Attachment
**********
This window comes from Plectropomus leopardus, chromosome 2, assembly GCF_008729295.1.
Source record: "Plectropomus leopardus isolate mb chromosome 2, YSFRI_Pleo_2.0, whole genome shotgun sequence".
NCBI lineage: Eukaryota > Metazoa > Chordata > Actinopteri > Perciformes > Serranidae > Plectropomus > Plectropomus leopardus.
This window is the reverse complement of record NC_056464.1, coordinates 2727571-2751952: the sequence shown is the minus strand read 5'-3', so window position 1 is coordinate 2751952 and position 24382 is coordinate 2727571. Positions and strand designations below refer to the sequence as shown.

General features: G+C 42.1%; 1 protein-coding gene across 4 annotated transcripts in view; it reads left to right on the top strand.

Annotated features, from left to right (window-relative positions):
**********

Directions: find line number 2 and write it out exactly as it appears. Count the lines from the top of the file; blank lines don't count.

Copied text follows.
Source record: "Plectropomus leopardus isolate mb chromosome 2, YSFRI_Pleo_2.0, whole genome shotgun sequence".